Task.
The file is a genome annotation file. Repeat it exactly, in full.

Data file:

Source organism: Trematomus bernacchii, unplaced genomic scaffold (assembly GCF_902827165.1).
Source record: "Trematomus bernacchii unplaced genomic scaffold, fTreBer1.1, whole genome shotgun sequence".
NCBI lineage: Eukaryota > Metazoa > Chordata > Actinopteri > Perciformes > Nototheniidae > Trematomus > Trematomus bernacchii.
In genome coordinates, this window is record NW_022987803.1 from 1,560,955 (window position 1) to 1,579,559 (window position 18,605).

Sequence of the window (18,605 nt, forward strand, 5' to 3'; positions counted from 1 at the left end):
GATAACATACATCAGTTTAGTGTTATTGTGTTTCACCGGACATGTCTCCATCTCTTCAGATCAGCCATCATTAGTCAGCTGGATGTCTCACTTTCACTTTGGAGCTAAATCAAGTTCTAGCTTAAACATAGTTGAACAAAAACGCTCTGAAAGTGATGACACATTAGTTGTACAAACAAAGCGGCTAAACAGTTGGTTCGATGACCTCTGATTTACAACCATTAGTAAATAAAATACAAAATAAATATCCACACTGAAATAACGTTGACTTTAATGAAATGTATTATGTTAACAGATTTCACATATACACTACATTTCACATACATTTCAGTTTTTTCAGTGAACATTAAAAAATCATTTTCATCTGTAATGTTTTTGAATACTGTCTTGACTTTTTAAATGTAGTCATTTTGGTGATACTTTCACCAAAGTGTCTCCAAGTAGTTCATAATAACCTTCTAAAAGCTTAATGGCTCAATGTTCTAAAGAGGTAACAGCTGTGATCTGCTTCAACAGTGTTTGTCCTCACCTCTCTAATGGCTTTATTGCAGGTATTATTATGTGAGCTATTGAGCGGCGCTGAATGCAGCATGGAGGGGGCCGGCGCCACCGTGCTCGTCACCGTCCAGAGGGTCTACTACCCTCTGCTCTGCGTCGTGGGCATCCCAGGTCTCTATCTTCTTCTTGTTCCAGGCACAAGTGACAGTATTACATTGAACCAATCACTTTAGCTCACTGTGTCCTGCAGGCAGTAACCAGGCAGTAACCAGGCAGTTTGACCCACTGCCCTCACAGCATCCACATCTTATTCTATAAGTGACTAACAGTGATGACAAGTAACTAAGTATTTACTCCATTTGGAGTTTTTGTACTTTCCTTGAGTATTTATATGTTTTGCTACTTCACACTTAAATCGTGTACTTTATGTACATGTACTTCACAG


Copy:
Source organism: Trematomus bernacchii, unplaced genomic scaffold (assembly GCF_902827165.1).
Source record: "Trematomus bernacchii unplaced genomic scaffold, fTreBer1.1, whole genome shotgun sequence".
NCBI lineage: Eukaryota > Metazoa > Chordata > Actinopteri > Perciformes > Nototheniidae > Trematomus > Trematomus bernacchii.
In genome coordinates, this window is record NW_022987803.1 from 1,560,955 (window position 1) to 1,579,559 (window position 18,605).

Sequence of the window (18,605 nt, forward strand, 5' to 3'; positions counted from 1 at the left end):
GATAACATACATCAGTTTAGTGTTATTGTGTTTCACCGGACATGTCTCCATCTCTTCAGATCAGCCATCATTAGTCAGCTGGATGTCTCACTTTCACTTTGGAGCTAAATCAAGTTCTAGCTTAAACATAGTTGAACAAAAACGCTCTGAAAGTGATGACACATTAGTTGTACAAACAAAGCGGCTAAACAGTTGGTTCGATGACCTCTGATTTACAACCATTAGTAAATAAAATACAAAATAAATATCCACACTGAAATAACGTTGACTTTAATGAAATGTATTATGTTAACAGATTTCACATATACACTACATTTCACATACATTTCAGTTTTTTCAGTGAACATTAAAAAATCATTTTCATCTGTAATGTTTTTGAATACTGTCTTGACTTTTTAAATGTAGTCATTTTGGTGATACTTTCACCAAAGTGTCTCCAAGTAGTTCATAATAACCTTCTAAAAGCTTAATGGCTCAATGTTCTAAAGAGGTAACAGCTGTGATCTGCTTCAACAGTGTTTGTCCTCACCTCTCTAATGGCTTTATTGCAGGTATTATTATGTGAGCTATTGAGCGGCGCTGAATGCAGCATGGAGGGGGCCGGCGCCACCGTGCTCGTCACCGTCCAGAGGGTCTACTACCCTCTGCTCTGCGTCGTGGGCATCCCAGGTCTCTATCTTCTTCTTGTTCCAGGCACAAGTGACAGTATTACATTGAACCAATCACTTTAGCTCACTGTGTCCTGCAGGCAGTAACCAGGCAGTAACCAGGCAGTTTGACCCACTGCCCTCACAGCATCCACATCTTATTCTATAAGTGACTAACAGTGATGACAAGTAACTAAGTATTTACTCCATTTGGAGTTTTTGTACTTTCCTTGAGTATTTATATGTTTTGCTACTTCACACTTAAATCGTGTACTTTATGTACATGTACTTCACAG